Cell potassium and the significance of osmolarity in vertebrates

Burton, R.F. (1968) Cell potassium and the significance of osmolarity in vertebrates. Comparative Biochemistry and Physiology, 27(3), pp. 763-773. (doi: 10.1016/0010-406X(68)90616-6) (PMID:5710281)

Full text not currently available from Enlighten.


1. In animals in which the concentration of sodium in the plasma or haemolymph is 130–530 mM/1, concentrations of potassium in muscle cytoplasm are remarkably similar. 2. Only in animals with more dilute body fluids does the concentration of of potassium in the muscle characteristic of the species decrease with the concentration of sodium in the extracellular fluid. 3. It is suggested that the dilution of the body fluids accompanying the original invasion of fresh water by the vertebrates was limited by the need to maintain optimum cellular levels of potassium.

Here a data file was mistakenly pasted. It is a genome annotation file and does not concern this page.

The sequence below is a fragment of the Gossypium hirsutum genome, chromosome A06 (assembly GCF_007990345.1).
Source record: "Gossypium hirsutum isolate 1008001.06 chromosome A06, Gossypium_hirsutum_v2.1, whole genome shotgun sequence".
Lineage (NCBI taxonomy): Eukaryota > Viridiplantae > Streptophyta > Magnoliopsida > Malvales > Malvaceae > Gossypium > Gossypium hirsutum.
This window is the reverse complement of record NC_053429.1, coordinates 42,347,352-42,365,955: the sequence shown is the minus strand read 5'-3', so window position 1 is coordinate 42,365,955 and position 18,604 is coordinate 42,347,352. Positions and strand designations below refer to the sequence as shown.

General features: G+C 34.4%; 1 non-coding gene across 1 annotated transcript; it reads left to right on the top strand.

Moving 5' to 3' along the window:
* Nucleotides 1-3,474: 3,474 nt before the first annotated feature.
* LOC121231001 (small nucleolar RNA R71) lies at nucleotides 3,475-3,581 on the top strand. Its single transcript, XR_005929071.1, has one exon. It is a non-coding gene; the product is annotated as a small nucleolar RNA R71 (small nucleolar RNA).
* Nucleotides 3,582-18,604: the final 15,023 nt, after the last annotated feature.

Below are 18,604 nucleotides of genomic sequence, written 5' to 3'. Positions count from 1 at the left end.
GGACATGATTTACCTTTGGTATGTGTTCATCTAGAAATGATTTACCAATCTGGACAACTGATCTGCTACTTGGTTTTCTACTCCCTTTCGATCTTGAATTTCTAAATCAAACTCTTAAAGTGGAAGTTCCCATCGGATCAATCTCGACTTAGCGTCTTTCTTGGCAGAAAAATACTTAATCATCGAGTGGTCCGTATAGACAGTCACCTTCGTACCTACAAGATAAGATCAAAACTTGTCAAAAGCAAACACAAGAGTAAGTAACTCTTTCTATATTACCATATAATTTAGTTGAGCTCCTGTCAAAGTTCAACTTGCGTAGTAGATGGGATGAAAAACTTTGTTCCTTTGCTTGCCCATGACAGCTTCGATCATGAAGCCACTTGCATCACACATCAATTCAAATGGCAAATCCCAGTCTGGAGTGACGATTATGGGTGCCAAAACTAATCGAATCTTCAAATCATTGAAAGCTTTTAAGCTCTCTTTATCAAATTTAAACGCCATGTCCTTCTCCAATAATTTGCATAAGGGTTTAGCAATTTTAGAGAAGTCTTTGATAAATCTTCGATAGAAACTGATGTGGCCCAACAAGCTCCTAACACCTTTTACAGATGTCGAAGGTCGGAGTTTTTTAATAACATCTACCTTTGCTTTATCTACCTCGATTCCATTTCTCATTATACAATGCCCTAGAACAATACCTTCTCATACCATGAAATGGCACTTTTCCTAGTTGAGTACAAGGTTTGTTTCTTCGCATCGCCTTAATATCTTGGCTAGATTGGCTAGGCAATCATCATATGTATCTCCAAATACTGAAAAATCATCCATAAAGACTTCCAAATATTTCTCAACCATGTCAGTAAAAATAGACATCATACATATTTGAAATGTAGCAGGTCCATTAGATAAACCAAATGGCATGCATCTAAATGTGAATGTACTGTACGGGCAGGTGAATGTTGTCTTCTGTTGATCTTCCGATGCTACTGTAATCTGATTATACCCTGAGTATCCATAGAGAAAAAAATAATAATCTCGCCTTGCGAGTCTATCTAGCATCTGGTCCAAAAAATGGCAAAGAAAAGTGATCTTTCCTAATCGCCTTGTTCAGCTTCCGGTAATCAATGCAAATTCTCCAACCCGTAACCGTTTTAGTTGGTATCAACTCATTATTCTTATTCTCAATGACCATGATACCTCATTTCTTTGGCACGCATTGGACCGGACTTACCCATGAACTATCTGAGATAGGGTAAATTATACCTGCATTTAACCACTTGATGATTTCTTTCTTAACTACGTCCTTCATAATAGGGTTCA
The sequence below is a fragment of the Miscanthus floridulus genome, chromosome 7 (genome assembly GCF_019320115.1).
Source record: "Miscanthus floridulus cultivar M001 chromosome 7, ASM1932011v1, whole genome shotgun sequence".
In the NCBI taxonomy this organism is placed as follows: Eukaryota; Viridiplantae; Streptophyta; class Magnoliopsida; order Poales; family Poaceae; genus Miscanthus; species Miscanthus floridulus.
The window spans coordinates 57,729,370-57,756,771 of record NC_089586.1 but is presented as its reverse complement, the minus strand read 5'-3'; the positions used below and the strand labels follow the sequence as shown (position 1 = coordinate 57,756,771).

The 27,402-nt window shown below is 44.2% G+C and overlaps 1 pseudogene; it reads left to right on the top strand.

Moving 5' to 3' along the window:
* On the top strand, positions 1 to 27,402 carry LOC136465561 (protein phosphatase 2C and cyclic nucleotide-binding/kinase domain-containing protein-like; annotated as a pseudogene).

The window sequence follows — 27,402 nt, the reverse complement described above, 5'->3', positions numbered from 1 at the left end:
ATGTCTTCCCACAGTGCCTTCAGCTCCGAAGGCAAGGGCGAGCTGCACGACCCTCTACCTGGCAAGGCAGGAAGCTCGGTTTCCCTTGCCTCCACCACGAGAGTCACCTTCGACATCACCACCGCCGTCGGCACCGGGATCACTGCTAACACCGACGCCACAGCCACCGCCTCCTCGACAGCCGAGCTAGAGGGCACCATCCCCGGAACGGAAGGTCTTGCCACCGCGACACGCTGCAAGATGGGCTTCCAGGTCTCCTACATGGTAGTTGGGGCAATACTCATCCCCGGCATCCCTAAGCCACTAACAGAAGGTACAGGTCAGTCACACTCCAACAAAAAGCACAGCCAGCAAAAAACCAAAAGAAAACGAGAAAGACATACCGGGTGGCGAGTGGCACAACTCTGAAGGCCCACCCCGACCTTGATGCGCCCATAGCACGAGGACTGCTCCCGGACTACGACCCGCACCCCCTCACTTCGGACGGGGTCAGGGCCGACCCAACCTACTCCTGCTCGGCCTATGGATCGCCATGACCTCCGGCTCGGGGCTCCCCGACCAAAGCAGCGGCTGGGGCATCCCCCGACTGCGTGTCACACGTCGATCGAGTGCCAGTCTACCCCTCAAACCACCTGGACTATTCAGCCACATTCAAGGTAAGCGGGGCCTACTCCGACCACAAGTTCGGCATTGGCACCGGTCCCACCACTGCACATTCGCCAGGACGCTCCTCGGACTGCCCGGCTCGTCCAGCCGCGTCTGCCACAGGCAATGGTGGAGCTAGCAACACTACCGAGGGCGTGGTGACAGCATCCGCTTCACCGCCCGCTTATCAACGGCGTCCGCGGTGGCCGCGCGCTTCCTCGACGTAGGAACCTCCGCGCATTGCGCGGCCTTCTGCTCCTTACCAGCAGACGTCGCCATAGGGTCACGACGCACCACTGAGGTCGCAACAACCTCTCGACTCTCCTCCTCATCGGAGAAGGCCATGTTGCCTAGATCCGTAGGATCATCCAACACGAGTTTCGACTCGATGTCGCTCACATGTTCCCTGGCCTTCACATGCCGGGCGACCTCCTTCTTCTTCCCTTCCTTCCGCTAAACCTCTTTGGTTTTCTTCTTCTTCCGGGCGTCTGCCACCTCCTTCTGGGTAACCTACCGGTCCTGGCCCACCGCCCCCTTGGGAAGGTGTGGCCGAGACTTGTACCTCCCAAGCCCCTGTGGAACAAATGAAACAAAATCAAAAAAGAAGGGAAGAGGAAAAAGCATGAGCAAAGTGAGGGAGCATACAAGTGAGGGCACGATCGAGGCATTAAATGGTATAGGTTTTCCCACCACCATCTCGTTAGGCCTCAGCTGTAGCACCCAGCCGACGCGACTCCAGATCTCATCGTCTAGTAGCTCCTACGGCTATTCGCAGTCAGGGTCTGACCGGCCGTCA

Item Type:Articles
Glasgow Author(s) Enlighten ID:Burton, Dr Richard
Authors: Burton, R.F.
College/School:College of Medical Veterinary and Life Sciences > School of Life Sciences
Journal Name:Comparative Biochemistry and Physiology
Publisher:Pergamon Press

University Staff: Request a correction | Enlighten Editors: Update this record